April 14th, 2009
February 5th, 2009
While trying to catch up to Old Surehand, Old Shatterhand and his friends make the acquaintance of yet another mysterious Indian, the fabled and elusive Kolma Putshi. Is he somehow connected to Old Surehand, the ‘General,’ Apanatshka, and the insane woman from the Valley of the Rabbits? We find out as all of these characters meet and interact several times along the storyline. After failed assassination attempts, several rescues from certain death, a ‘Cyclops fight’, bear hunts, and lots of ‘sneaking up on people,’ the story culminates at the Lake of Green Water and the Devil’s Head, where the ‘General’ is unmasked and the mystery surrounding Old Surehand is finally revealed.
February 1st, 2009
This is the third and final volume of the trilogy that many refer to as the “Satan and Iscariot” trilogy. Actually, Karl May called the third volume by that name, but others called it “The Swindler of the Millions”. In tune with the actual theme of the story, I will go with the original title “Satan and Iscariot”. In this conclusion of the story, that started in the mountains of the Northern Mexico territory, where the first of the three notorious Melton character appears in “The Rock Castle”, through the deserts of northern Africa, where the murderous betrayals continue, in the volume called “Kruger Bei”, the story concludes in this third book, “Satan and Ischariot”, with a fast moving tale that returns to the southern territories of the Unites States, Louisiana, New Mexico and Arizona, a tale that relates the pursuit of these “Swindler of the Millions”, until the final judgment is rendered to the purveyors of lawlessness and murder, culminating in the rendering of justice to all. The story tells of plots to murder and cheat, fratricide within a family, similar to the story of Cain and Abel of the Bible, and takes you through the wilderness of the deserts and red rocks of the southwest. Various new characters appear in this story and all of the plots of the scheming criminals are defeated by the courageous frontiersmen, Winnetou, the Apache Chief, and Old Shatterhand, the German adventurer who calls the Wild West his second home. We know you will enjoy this final story, and cling to every act of justice brought by to you by our heroes.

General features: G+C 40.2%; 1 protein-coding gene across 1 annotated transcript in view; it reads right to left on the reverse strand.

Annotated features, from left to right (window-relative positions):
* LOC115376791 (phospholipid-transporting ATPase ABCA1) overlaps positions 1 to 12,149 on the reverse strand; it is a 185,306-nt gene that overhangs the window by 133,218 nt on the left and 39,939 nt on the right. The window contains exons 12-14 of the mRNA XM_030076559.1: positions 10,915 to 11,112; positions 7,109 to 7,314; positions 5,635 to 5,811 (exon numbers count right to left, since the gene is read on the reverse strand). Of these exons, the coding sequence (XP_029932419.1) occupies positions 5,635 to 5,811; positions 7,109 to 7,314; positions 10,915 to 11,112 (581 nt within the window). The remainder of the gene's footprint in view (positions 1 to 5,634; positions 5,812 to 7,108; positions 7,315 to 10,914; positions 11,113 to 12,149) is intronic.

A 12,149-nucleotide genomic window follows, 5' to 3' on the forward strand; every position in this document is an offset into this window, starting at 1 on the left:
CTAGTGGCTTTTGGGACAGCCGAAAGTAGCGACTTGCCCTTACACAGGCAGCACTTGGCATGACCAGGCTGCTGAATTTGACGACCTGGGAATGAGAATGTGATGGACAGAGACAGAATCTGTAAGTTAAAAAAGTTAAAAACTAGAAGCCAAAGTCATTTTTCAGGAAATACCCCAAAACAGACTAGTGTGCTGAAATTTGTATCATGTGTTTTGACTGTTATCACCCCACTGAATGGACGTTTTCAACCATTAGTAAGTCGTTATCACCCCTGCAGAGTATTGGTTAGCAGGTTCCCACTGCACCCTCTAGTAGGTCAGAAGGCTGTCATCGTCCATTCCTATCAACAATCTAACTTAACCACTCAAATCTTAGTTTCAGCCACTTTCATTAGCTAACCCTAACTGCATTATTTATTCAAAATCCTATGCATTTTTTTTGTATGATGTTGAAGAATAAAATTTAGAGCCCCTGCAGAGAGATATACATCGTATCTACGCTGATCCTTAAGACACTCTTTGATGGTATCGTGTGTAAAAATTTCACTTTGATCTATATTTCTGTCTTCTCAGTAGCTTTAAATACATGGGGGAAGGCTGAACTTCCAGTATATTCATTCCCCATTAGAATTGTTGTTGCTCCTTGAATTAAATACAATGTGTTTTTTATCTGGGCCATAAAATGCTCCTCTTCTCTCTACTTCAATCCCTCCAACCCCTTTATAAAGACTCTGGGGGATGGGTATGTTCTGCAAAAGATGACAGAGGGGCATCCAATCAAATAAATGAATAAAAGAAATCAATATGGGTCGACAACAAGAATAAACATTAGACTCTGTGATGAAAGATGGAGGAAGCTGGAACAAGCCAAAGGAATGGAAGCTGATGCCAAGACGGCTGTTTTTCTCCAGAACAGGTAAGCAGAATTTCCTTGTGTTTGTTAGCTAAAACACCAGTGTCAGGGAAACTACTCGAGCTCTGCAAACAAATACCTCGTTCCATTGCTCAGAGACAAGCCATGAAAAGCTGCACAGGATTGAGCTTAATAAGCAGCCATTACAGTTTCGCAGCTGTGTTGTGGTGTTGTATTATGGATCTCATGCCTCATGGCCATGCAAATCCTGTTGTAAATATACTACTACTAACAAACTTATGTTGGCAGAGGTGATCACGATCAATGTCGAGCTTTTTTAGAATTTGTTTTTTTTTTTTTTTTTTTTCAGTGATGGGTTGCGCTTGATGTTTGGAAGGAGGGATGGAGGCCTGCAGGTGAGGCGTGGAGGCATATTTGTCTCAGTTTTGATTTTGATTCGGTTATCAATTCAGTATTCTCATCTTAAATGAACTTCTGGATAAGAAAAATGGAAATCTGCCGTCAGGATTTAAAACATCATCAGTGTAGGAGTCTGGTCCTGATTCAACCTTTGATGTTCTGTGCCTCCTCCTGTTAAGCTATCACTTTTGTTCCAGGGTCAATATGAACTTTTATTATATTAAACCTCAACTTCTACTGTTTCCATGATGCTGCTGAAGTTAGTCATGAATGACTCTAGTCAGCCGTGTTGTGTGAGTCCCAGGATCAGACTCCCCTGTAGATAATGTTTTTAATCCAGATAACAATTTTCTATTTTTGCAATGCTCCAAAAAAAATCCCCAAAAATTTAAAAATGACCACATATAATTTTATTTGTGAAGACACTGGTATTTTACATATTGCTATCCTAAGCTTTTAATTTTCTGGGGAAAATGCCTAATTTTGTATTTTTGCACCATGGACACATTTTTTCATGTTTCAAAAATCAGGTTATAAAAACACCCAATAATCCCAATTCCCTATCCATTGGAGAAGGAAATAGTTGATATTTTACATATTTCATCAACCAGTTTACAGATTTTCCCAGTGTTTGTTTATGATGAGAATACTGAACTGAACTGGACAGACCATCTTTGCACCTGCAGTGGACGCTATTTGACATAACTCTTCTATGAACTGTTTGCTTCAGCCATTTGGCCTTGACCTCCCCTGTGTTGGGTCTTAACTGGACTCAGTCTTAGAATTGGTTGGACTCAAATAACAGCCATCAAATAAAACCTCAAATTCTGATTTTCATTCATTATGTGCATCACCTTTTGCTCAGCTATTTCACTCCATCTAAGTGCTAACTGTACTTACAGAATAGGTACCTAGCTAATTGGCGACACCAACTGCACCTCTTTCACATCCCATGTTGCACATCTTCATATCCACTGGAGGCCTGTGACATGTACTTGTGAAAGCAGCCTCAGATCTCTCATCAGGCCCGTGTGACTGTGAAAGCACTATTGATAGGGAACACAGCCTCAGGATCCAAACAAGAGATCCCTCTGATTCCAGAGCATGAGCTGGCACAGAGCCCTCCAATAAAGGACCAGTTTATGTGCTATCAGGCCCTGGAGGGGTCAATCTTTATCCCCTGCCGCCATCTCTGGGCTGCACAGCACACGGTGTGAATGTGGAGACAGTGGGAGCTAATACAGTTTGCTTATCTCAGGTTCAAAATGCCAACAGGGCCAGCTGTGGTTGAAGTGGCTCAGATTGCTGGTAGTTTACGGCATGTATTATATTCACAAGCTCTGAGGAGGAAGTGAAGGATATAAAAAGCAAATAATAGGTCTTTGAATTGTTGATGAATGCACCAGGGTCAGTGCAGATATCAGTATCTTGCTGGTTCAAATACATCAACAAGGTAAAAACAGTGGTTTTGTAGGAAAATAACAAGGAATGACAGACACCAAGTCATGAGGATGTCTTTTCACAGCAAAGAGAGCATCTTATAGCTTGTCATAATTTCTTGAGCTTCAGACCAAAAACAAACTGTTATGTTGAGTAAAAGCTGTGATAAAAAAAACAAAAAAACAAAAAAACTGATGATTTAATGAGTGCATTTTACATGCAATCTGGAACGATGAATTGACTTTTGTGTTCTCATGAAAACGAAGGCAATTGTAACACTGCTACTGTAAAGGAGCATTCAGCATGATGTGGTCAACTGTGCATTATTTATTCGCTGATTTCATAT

November 16th, 2008
Pacific Shores is a wide-ranging adventure series centered on the Pacific and Indian Oceans with side trips to Germany, Russia and Mongolia. The reader will find in this adventure novel May’s sidekicks, the Yankee captain Frick Turnerstick, and the English lord Sir John Raffley, both quite funny at times. May’s highly detailed description of Ceylon’s / Sri Lanka’s and Sumatra’s flora is likely based on his personal experience when he traveled as far as Sumatra. His extremely vivid account of a typhoon on a sailing ship in the Pacific must be based on reports of others. And, again and again, it is amazing how this prolific writer, Karl May, weaved fact and fiction together to an exciting narrative.